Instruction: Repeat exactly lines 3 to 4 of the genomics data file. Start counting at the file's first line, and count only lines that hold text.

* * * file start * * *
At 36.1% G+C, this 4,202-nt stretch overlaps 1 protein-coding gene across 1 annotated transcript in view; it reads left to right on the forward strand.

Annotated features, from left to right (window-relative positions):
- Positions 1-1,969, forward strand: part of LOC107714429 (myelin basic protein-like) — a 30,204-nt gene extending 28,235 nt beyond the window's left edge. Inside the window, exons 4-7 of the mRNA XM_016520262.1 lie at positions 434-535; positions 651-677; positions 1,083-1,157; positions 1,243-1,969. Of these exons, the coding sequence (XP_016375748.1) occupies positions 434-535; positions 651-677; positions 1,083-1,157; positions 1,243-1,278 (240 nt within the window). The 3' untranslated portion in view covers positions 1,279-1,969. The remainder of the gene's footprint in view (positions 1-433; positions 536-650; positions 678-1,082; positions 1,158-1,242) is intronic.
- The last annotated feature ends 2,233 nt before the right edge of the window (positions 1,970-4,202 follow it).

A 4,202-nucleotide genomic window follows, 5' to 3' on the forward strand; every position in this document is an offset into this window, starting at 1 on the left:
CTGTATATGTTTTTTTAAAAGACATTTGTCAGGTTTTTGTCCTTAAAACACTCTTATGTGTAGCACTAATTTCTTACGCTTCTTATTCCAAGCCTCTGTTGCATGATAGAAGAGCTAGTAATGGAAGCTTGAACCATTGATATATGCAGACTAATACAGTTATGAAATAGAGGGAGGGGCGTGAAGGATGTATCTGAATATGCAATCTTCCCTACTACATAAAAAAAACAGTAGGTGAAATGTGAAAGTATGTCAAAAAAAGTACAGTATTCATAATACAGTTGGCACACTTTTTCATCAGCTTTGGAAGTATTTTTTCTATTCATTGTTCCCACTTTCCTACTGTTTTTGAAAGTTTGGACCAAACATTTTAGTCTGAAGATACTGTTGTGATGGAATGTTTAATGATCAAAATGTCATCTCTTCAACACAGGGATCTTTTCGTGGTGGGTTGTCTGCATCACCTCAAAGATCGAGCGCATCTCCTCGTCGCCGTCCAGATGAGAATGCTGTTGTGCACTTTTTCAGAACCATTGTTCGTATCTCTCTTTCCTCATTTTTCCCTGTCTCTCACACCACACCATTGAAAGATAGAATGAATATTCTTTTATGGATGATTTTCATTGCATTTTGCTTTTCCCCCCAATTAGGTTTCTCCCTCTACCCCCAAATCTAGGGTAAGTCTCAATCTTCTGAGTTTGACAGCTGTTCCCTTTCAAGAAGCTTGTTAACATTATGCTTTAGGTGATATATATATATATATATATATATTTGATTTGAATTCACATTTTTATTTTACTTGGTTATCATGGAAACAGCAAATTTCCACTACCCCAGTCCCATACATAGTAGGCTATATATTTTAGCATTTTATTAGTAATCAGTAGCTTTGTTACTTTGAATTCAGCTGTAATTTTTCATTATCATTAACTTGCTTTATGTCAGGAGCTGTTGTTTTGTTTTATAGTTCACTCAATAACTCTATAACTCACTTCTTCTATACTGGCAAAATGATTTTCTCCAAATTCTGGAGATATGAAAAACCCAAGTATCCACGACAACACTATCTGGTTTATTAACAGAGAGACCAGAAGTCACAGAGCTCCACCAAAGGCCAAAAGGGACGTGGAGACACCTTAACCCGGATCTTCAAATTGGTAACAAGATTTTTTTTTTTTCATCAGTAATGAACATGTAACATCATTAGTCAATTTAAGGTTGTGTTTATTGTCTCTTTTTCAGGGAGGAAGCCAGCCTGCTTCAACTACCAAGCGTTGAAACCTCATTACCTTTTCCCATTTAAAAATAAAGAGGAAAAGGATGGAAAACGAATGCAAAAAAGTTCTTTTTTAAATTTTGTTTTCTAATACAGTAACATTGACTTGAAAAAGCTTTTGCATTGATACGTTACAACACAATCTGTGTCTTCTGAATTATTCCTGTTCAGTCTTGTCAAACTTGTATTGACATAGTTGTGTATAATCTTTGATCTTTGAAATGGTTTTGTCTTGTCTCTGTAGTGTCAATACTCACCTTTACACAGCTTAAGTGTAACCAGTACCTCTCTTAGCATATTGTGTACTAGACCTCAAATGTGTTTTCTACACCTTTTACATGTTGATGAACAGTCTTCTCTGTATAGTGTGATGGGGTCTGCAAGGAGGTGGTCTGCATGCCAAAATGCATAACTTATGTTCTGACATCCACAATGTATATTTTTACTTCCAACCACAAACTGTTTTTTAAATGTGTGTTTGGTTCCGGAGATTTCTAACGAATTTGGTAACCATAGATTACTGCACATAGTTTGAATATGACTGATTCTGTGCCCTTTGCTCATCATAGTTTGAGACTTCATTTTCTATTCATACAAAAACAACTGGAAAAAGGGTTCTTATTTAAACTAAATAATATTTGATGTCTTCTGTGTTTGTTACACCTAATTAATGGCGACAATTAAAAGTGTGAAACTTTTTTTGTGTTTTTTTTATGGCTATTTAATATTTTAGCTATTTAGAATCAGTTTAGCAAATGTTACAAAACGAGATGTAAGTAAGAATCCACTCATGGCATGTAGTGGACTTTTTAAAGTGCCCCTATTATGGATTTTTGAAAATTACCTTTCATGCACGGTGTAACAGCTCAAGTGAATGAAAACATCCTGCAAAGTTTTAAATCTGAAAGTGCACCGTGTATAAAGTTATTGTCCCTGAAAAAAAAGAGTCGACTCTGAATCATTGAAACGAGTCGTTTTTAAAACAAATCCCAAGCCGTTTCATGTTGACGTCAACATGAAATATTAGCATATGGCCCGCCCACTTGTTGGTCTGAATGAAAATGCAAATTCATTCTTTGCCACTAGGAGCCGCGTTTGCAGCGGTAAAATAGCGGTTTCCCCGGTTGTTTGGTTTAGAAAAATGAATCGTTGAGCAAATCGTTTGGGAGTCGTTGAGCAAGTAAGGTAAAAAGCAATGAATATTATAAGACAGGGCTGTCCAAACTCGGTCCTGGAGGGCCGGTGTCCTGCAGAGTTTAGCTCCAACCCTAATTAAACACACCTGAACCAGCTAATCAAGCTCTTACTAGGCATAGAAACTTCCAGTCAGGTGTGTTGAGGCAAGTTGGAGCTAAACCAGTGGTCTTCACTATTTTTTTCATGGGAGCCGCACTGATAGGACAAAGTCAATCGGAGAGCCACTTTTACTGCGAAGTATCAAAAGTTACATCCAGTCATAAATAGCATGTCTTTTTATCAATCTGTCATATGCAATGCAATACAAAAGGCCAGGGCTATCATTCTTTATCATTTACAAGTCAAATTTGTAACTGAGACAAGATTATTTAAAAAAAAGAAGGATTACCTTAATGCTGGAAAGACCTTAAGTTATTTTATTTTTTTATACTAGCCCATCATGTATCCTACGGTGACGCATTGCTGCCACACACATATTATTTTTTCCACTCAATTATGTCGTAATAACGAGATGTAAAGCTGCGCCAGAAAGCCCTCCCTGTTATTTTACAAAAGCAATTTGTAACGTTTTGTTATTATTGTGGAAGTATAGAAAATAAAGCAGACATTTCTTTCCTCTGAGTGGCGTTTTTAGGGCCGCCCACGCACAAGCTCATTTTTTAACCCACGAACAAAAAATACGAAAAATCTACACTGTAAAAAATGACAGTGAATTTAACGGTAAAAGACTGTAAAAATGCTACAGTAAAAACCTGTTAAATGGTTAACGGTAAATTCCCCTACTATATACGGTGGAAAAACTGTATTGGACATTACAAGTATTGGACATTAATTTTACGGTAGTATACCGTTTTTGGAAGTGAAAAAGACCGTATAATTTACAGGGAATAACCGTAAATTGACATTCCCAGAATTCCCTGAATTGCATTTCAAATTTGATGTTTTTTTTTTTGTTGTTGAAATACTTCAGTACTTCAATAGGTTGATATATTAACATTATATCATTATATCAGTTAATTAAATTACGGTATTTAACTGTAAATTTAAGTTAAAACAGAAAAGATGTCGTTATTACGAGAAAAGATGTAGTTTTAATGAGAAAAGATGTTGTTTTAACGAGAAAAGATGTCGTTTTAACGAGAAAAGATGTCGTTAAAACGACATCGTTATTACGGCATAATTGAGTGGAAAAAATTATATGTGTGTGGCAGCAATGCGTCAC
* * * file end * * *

- Positions 1-1,969, forward strand: part of LOC107714429 (myelin basic protein-like) — a 30,204-nt gene extending 28,235 nt beyond the window's left edge. Inside the window, exons 4-7 of the mRNA XM_016520262.1 lie at positions 434-535; positions 651-677; positions 1,083-1,157; positions 1,243-1,969. Of these exons, the coding sequence (XP_016375748.1) occupies positions 434-535; positions 651-677; positions 1,083-1,157; positions 1,243-1,278 (240 nt within the window). The 3' untranslated portion in view covers positions 1,279-1,969. The remainder of the gene's footprint in view (positions 1-433; positions 536-650; positions 678-1,082; positions 1,158-1,242) is intronic.
- The last annotated feature ends 2,233 nt before the right edge of the window (positions 1,970-4,202 follow it).